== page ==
Whereas, I as a faculty member at UA have reviewed the proposed changes to the general education core curriculum and advanced education requirements at UA designed to benefit UA undergraduate students during the pursuit of their chosen degree(s);
_________ I endorse the proposed changes to the UA general education core curriculum (i.e., UA should take steps to begin implementation of the 37-38 credit hour core)
_________ I do NOT endorse the proposed changes to the UA general education core curriculum (i.e., UA should continue the current 53 credit hour core)
Eligible faculty were asked to participate in a secure and anonymous online vote Nov. 1-15, 2022. 1,043 (66%) of 1,570 eligible faculty voted in the referendum, representing a quorum. Furthermore, a majority (60%) of the faculty and a majority of the colleges/schools who voted in the referendum endorsed the proposal. Detailed data regarding the voting results are summarized below:
- “Other” includes faculty in ALRI, ATI, Early College, ELI, and Overseas Studies.
Message from The Provost
This is an momentous occasion in UA’s history and commits us to a timeline to launch the new core curriculum in Fall 2025. We have much to do in the coming 14 months to finalize the specifics of the of the core, introduce it to potential students in early 2024, and ready the necessary resources for its roll out in Fall 2025. Faculty will participate in EVERY committee and EVERY aspect of implementation through the immediate creation of an Implementation Steering Committee and several faculty sub-committees outlined below. Additional committees will be established as needed as we advance to our goals. The Office of Academic Affairs will immediately begin establishing a mechanism for nomination/self-nomination of faculty to the sub-committees (details to follow).
General Education Implementation Steering Committee
GET Co-Chairs (2); Faculty Sub-Committee Chairs (11); OIE; OAA; OIRA; OUR; OTIDE; Undergraduate Admissions, Strategic Communications
- Undergraduate Council Role
- Core Curriculum Oversight Committee Role and Revamp of mission and scope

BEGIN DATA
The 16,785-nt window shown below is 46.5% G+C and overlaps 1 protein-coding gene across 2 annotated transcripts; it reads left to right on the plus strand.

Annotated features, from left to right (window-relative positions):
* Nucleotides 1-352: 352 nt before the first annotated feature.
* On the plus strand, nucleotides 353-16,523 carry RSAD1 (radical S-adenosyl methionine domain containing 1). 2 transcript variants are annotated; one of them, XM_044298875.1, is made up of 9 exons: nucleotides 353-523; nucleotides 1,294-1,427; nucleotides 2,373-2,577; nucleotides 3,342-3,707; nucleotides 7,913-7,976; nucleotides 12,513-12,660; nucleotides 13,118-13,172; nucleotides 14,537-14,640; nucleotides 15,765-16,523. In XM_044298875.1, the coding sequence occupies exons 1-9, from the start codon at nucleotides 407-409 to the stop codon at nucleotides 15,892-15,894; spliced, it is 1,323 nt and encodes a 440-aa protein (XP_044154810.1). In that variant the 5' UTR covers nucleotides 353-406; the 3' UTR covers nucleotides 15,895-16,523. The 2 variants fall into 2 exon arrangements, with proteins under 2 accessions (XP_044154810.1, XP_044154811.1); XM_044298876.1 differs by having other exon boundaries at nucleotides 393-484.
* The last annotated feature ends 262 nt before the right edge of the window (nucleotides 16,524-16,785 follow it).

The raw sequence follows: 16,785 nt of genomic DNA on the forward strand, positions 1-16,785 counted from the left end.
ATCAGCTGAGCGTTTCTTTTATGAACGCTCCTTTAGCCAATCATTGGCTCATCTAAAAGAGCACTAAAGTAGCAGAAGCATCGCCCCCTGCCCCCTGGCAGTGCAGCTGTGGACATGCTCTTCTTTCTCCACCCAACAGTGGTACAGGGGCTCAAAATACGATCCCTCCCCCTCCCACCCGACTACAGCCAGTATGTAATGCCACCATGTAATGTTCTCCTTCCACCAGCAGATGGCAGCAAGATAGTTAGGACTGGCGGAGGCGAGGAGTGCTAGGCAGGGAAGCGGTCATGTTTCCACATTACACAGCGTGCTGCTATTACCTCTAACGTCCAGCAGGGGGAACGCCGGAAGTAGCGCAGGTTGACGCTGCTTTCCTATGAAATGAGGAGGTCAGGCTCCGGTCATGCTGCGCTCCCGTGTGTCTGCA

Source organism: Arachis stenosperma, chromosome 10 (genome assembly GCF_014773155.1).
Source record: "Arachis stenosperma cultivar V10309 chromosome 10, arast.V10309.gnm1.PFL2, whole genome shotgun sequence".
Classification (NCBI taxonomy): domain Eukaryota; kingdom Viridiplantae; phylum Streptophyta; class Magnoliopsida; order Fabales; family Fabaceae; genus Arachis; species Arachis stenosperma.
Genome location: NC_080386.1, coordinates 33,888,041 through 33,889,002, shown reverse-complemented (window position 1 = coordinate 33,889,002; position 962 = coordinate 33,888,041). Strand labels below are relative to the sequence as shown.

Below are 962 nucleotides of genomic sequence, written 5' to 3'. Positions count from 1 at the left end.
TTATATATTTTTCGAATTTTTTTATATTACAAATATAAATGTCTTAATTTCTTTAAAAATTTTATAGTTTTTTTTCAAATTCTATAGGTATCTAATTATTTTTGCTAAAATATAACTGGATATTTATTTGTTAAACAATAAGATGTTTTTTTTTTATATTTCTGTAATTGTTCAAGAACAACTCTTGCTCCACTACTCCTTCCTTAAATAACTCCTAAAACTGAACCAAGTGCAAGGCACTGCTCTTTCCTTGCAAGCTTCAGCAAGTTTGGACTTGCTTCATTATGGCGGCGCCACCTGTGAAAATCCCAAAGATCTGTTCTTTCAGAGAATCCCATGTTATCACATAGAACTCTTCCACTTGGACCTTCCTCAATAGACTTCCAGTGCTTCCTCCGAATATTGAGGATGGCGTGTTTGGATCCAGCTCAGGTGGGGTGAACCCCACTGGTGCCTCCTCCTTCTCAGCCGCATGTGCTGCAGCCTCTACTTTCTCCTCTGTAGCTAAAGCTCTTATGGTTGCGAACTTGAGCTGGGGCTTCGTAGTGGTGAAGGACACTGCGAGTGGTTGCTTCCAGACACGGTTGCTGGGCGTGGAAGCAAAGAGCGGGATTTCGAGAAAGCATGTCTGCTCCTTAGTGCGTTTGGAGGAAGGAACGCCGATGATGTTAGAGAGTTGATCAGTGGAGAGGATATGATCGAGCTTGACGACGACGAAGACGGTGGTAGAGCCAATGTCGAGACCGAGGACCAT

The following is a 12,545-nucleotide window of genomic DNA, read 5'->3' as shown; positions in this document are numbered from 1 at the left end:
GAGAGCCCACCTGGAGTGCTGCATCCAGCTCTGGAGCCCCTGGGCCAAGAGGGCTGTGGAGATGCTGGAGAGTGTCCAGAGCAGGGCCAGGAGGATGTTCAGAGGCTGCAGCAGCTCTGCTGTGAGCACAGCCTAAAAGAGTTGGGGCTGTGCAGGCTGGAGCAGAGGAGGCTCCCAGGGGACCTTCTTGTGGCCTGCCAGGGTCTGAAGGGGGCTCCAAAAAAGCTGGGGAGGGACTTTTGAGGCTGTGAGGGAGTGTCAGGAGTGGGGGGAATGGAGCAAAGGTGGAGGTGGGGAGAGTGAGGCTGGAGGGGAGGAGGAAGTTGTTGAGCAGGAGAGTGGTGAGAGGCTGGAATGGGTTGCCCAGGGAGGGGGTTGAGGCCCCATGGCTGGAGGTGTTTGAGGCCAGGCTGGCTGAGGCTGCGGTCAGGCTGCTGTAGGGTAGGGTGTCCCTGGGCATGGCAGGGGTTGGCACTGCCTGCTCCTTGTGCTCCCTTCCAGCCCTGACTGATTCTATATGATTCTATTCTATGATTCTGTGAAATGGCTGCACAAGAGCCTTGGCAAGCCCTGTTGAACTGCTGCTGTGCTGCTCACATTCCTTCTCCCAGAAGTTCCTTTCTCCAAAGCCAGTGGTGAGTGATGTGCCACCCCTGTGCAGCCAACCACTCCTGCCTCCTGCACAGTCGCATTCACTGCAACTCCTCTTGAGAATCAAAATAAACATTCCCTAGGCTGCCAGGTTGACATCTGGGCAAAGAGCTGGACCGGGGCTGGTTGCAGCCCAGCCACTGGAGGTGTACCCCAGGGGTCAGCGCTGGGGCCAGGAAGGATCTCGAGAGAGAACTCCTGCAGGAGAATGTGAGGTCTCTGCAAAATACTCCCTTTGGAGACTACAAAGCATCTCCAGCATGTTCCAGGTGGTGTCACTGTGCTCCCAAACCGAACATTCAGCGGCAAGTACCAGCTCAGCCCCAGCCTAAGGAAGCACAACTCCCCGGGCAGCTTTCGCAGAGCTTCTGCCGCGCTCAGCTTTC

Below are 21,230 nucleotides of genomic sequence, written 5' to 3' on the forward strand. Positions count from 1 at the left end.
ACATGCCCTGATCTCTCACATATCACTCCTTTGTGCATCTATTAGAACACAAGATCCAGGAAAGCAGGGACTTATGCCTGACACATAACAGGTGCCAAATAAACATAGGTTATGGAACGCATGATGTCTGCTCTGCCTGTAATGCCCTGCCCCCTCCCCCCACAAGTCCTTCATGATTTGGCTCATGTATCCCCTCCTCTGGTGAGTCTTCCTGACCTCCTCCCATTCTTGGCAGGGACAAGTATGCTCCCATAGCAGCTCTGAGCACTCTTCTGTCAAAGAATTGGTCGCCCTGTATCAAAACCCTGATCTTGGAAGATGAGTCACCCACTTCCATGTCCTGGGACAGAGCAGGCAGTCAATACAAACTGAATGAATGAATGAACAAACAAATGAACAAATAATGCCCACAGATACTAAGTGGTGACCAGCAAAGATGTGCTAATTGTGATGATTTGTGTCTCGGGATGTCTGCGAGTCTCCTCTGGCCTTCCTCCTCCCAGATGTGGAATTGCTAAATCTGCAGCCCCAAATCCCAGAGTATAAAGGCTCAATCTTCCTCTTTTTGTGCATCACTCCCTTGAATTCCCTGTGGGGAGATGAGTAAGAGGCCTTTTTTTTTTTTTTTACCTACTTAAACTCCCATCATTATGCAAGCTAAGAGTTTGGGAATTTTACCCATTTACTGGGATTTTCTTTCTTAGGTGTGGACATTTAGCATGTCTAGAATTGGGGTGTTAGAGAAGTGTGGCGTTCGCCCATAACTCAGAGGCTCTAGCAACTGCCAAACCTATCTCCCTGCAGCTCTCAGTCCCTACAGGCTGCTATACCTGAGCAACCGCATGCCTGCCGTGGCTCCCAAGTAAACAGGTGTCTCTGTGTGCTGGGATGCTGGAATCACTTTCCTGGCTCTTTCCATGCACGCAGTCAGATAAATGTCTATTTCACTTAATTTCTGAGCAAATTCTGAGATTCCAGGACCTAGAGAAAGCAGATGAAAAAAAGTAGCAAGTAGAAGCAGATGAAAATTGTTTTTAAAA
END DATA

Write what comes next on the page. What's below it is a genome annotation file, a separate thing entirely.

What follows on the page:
- Define Designations
- Course Designation Approval Process
- Core Review and Revision Process
- Transition from “legacy” core to new core
- Soft moratorium on changes to majors
- High School Pre-Requisites and/or Proficiency Exams
- Digital Literacy/Computer Proficiency
- Foreign Language
- Natural Science
- First-Year Experience
- Current and needed courses
- Faculty resources
- Experiential Learning
- Inventory and expansion of opportunities
- Minimum criteria to satisfy
- Writing Intensive
- Capstone Courses
- Cross designation with experiential learning?
- Cultures & Societies
- Cross designations
- Transfer Students
- AGSC-STARS alignment
- Five-year review process
- Pathways – Development of paths/themes; How many initially?; Process to propose and approve additional pathways; Cross designations with core; How long a Pathway is available?; Possible initial pathways:
- Knowledge of Human Cultures
- Fine Arts, Humanities, Literature
- The Physical and Natural World
- Physical and Natural Sciences
- Intellectual and Practical Skills
- Inquiry and Analysis
- Critical and Creative Thinking
- Digital Literacy
- Information Literacy
- Teamwork and Problem-Solving
- Personal and Social Responsibility
- Civic Knowledge and Engagement—Local and Global
- Ethical Reasoning and Action
- Personal Well-Being
- Knowledge of Human Cultures
- Coordination with admissions
I want to commend the members of our General Education Task Force, the faculty senate, and the many others for their hard work in advancing this initiative, as well as those faculty who reviewed and voted on the proposal over the last two weeks. Roll Tide!!